But that outcome might be different if venue was proper but challenged as merely being inconvenient under 28 U.S.C. 1404(a). In the case of inconvenient venue, appellate courts generally apply a “harmless error” analysis and won’t overturn a judgment unless the challenger can show that the error in denying venue transfer under 1404(a) prejudiced the trial. This generally requires that the challenger show that they would have won the case if it was transferred to the more convenient venue (and of course there’s no way for the challenger to show that).

        1. 3.2.1.1

          Thanks Lode Runner.

  5. 2

    OT, but “maintenance fee collections are down almost $20M for June-August. Patent revenue for the year is off 4.1%. RCE filings are down over 10%.”

    I am sure Lemley can spin it in some way as being good.

    The scary part is that if the Chinese pull out of the PTO, the bottom is pretty far down.

    1. 2.1

      Interestingly, the prices for services (starting in next week’s new fiscal year) are most all set to increase.

      Guess who the inverse use/cost relationship benefits most (hint: those who would prefer that patents be the Sport of Kings).

      You tell me whether this is by ‘accident’ or not…

      1. 2.1.1

        I know. Reality is that the PTO should have a 20 percent pay cut across the board.

    2. 2.2

      Also, Gene’s blog said: “..yesterday, USPTO Director Andrei Iancu said that, despite sharp declines in filings and renewals, COVID-19 seems to have spurred innovation in some areas. “Small and micro entity patent filings are at a historic high, with more than 112,000 filed during the first 11 months of fiscal year 2020,” …”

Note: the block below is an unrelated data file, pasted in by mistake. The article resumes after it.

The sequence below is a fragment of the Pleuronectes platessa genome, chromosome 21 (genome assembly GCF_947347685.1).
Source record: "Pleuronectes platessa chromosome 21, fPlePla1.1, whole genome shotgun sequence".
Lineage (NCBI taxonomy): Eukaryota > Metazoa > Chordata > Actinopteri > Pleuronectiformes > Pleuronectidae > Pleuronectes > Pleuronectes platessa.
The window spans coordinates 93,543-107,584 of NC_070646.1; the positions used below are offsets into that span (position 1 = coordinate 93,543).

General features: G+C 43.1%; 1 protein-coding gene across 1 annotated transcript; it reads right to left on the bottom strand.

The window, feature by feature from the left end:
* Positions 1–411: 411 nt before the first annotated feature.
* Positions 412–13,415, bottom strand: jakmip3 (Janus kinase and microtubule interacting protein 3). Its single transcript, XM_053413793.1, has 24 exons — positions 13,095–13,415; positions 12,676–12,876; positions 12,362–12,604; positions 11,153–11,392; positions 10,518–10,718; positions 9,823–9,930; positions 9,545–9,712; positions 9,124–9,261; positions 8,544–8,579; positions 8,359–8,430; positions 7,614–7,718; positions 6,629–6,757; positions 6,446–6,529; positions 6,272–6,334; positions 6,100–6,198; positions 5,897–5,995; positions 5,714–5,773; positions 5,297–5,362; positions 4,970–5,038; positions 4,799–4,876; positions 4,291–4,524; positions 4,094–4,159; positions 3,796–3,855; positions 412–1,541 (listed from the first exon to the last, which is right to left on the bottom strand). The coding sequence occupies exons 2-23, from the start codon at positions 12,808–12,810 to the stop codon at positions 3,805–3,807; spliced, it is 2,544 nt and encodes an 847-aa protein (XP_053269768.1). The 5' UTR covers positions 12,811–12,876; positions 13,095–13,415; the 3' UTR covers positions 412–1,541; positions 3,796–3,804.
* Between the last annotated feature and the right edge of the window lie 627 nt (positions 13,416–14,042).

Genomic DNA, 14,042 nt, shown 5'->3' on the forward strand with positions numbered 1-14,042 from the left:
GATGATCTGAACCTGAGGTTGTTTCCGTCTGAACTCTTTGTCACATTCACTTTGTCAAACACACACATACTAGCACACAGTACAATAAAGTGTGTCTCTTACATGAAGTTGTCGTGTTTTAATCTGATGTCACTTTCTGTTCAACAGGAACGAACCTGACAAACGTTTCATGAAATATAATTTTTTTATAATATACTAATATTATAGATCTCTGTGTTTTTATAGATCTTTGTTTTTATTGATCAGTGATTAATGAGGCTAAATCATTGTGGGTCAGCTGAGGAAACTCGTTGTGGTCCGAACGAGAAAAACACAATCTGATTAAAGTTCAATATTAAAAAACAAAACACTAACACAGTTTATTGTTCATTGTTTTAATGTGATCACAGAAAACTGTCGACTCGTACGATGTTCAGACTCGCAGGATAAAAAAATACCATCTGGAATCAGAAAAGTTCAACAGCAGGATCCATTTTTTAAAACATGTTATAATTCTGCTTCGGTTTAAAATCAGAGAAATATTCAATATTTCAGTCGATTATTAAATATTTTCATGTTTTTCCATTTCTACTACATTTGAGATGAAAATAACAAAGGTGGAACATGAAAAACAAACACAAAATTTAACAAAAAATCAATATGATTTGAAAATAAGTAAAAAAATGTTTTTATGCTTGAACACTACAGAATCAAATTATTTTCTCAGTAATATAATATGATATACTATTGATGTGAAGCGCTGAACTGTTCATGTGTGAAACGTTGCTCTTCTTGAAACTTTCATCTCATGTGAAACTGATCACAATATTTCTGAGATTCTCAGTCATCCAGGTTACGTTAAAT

[But of course the latter generate far less PTO revenue because of their large fee breaks, and is only roughly one fifth of total new filings and an even smaller share of maintenance fees.]

      1. 2.2.1

        From what I read, more than 50% of PTO revenue is generated from issue and maintenance fees.

    3. 2.3

      … scary part is that if the Chinese pull out of the PTO, the bottom is pretty far down

      You have made this (excellent) point before, to which, no one seems to be able to meaning fully mitigate.

      I would but add one additional aspect in that not just China, but other “participants” (the type that Greg DeLassus would bend over backwards to placate) such as large transnational firms, who may not have the US Sovereign’s best interests in mind, should have their relative influence MADE LESS imposing, instead of the current ‘inverse’ effect I noted above.

    4. 2.4

      Keep in mind that the pandemic-related maintenance fee extension for small entities remains in effect for small entities until September 30th. Accordingly, I would be cautious trying to read too much into maintenance fee collections until the expiration of that extension period.

  6. 1